The American inventor and entrepreneur Elon Musk is known for his grandiose transport projects - Tesla's luxury electric cars, and SpaceX's rockets. His latest concept, the HyperLoop, would whisk passengers from Los Angeles to San Francisco at almost 1,000 kilometres per hour.
It is only a speculative concept at the moment and faces major technical and commercial challenges. But the HyperLoop is a valuable reminder that future transport - and its energy use - may be very different from today's.
Transport, like all technologies, builds on what came before. The width of a standard railway track is the same as an 18th-century coal wagon, which itself ultimately derives from the width of a Roman cart-horse's backside. Though today's cars are faster, more reliable and more comfortable, they are not very different in essentials from Henry Ford's Model T of 1908.
One radical innovation, though - self-driving cars - is a very realistic prospect over the next decade or two. Google's tests have now notched up more than 800,000km. Self-driving vehicles will probably emerge gradually - satellite navigation, cruise control, radar warnings during lane changes and self-parking are already becoming standard features.
Seventy per cent of all the oil consumed in the United States is used for transport, and the cost of congestion is clear to anyone who crosses Bangalore, Cairo or Tehran at rush hour.
Environmentalists hope that self-driving cars will drastically reduce fuel consumption.
They could travel faster and closer to other vehicles without risking accidents, cutting air drag and congestion. Autonomous vehicles would drive themselves more steadily and efficiently; electric cars would recharge themselves.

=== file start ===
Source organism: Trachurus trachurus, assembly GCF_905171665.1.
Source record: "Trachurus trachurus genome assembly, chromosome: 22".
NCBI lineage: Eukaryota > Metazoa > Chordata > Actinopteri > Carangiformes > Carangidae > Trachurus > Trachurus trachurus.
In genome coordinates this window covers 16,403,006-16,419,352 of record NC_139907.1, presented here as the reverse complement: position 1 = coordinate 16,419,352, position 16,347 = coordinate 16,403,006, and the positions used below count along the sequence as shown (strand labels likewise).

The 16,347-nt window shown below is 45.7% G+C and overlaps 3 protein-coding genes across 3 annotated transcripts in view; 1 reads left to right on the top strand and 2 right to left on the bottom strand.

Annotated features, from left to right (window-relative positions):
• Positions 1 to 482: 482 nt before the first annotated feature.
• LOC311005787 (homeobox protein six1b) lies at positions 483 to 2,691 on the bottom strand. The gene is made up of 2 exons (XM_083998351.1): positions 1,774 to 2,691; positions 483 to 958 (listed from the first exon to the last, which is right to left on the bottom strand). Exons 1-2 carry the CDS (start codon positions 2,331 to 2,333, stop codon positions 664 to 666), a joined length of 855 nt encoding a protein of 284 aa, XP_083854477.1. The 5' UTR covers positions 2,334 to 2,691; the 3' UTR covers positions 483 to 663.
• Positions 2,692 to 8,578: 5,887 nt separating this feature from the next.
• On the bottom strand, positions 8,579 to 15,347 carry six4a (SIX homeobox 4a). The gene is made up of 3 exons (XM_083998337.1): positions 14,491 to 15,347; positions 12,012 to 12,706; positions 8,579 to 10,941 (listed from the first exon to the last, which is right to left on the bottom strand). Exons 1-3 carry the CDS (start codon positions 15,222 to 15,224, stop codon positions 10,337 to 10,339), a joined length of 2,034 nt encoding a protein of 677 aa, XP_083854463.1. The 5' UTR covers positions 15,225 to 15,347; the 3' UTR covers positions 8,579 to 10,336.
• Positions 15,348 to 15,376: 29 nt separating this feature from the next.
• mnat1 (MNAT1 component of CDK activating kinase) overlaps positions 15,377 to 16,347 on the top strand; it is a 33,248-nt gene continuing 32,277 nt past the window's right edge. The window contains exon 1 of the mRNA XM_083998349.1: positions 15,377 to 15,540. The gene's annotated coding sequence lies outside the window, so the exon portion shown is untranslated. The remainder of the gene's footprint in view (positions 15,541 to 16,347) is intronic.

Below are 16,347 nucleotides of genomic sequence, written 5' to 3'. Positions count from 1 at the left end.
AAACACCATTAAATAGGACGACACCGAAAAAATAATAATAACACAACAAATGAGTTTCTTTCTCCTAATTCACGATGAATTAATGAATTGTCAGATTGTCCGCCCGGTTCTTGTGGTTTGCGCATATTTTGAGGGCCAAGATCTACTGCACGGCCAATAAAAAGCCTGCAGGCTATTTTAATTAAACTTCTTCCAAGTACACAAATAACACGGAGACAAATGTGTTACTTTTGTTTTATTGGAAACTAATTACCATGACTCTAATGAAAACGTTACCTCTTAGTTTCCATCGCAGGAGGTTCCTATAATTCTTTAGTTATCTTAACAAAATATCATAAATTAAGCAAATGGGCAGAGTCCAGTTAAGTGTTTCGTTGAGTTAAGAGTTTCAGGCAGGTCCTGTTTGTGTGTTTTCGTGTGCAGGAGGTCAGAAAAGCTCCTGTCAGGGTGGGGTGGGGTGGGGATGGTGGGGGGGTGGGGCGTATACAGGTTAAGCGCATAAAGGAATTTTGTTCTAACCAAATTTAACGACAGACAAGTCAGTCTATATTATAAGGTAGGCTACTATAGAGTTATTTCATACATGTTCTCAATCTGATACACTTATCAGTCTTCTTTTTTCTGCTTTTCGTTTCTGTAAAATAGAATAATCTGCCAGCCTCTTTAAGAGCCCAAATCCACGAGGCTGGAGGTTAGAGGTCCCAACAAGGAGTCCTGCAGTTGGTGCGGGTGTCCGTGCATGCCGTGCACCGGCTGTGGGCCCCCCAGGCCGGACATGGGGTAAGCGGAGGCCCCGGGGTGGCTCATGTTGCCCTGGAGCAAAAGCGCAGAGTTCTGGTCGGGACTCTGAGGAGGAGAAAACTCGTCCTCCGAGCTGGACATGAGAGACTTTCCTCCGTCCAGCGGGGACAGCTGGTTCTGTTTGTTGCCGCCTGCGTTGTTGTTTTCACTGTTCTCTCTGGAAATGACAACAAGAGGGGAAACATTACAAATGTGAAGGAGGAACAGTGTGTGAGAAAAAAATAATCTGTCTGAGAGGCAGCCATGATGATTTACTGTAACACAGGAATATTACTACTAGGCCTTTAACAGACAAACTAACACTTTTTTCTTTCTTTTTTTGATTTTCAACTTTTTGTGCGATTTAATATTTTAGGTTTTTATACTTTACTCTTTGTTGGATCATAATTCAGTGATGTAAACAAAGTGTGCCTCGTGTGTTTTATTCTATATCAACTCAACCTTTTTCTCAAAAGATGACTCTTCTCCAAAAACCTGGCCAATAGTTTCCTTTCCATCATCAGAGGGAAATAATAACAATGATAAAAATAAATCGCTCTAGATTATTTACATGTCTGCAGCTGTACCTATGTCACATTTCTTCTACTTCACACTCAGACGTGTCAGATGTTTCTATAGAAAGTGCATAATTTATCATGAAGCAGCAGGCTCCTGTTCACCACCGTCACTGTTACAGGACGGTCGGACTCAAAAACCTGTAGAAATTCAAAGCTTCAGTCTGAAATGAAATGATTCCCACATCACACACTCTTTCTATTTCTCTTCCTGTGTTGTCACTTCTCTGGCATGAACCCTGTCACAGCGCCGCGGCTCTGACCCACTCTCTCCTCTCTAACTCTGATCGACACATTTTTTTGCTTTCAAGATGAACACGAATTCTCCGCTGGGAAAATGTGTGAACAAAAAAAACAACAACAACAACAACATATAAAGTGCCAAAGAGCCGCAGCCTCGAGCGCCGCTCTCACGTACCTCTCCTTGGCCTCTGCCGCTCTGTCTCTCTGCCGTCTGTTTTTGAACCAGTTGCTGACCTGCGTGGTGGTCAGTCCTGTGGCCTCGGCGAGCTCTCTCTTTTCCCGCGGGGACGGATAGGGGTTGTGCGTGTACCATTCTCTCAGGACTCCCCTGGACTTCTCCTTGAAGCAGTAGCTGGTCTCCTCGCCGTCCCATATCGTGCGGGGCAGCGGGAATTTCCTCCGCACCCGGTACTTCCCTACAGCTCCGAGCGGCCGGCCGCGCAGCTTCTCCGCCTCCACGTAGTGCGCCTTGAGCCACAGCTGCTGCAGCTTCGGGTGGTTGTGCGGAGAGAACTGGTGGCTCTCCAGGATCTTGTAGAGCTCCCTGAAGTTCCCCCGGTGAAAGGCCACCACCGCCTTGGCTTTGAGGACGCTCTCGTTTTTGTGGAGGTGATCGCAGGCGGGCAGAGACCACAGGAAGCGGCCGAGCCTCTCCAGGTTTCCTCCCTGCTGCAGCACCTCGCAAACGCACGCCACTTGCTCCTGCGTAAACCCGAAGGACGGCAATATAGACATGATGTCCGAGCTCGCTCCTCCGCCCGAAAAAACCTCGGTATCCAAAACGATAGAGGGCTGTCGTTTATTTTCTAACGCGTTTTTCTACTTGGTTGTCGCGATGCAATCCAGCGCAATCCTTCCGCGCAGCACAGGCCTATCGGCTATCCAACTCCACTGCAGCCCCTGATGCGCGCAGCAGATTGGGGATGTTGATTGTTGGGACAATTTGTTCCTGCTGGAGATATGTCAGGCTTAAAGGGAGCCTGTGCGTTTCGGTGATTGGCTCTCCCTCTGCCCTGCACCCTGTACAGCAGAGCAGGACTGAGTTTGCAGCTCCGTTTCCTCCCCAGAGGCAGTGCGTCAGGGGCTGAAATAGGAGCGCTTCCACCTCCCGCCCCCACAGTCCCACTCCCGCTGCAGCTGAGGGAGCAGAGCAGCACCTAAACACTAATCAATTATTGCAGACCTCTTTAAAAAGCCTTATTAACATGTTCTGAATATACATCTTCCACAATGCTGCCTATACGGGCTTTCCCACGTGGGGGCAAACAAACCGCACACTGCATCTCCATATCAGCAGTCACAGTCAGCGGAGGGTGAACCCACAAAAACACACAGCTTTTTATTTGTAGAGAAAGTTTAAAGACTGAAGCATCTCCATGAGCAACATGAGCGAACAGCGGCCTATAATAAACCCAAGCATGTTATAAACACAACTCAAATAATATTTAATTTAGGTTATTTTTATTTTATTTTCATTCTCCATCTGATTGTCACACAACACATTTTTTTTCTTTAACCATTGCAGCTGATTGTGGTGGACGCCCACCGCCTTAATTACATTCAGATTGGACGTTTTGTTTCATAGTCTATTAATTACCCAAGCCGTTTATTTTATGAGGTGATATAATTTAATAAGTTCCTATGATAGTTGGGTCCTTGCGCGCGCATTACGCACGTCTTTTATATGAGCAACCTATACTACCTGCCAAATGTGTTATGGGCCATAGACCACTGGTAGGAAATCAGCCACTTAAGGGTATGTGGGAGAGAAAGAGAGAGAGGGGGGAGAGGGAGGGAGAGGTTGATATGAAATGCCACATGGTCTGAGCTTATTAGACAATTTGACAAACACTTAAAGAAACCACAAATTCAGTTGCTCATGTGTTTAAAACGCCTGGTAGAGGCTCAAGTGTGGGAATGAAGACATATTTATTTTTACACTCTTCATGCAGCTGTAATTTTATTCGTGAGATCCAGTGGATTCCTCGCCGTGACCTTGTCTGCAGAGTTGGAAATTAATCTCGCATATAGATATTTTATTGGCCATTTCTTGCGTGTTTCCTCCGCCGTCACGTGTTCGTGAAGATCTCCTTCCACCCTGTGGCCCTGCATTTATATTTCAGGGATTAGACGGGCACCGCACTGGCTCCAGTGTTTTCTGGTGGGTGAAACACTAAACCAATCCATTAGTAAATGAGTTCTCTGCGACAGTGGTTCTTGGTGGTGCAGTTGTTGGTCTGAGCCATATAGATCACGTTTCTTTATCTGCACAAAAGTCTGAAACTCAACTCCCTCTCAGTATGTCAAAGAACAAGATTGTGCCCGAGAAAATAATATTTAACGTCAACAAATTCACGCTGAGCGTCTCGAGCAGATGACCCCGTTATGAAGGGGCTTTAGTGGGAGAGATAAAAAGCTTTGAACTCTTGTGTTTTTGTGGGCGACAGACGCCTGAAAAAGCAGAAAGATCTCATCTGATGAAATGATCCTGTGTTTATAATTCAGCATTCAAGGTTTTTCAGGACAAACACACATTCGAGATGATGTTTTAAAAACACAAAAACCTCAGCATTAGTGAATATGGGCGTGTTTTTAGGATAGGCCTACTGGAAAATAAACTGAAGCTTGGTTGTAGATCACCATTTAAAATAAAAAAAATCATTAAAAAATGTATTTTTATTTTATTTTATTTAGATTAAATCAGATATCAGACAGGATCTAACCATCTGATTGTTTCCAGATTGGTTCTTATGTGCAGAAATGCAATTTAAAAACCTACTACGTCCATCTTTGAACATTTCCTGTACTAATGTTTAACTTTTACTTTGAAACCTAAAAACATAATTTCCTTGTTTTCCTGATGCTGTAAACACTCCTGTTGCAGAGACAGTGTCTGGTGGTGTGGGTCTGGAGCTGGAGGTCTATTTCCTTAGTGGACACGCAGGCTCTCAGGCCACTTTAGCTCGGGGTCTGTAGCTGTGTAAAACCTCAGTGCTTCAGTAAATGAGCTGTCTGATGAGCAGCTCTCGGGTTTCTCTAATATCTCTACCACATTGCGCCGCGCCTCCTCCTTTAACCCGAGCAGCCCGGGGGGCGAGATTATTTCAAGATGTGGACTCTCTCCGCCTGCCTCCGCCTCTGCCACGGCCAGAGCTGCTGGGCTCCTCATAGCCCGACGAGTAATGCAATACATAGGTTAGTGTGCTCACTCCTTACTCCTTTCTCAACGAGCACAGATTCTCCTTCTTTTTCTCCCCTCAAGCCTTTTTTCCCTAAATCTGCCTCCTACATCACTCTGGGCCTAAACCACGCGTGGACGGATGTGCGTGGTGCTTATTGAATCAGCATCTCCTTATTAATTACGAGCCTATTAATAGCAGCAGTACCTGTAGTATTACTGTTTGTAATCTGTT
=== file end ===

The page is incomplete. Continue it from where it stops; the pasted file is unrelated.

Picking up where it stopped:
It might not be necessary for every family to own one or two cars - a vehicle could simply deliver itself when ordered.
That would mean fewer vehicles in total, fewer two-tonne tanks carrying a single passenger - and reduced demand for steel, aluminium, plastics and rubber.
Clean, silent electric vehicles that don't need parking space near homes and offices and pack themselves into smooth-flowing traffic would make it more attractive to live in the centre of cities. Non-motorists would be safer and healthier walking or cycling. This would reduce the total miles driven, and cut down on suburban sprawl.
But this vision might not come to pass. A general lesson of human history is that making something quicker, cheaper, safer and more convenient increases demand for it - indeed, we discover new needs that we would never have imagined before.
If we could travel in autonomous hyper-cars at 200 kph, while watching television, eating breakfast, reading or sleeping, the hours of commuting from Sharjah to Dubai or Dubai to Abu Dhabi would seem a time for pleasant relaxation rather than torture.
Cars would probably become bigger and be outfitted with luxuries and accessories. Rather than stopping urban sprawl, living in a remote countryside mansion might become easier.
People currently unable to drive - such as children or the elderly - would be able to travel. That could reverse the narrative that ageing western populations will drive less.
So the driverless car might lead to a big reduction in the oil, gas and electricity required for transport. It might also reshape cities and unlock mobility on a scale not seen since the British railway boom of the 1830s or the US freeways in the 1950s.
Radical transport innovations are not just a technology - they are a social phenomenon. Whether they are good or bad for people and our environment is not destiny - it is a choice about how we use them.
Robin Mills is the head of consulting at Manaar Energy, and the author of The Myth of the Oil Crisis and Capturing Carbon.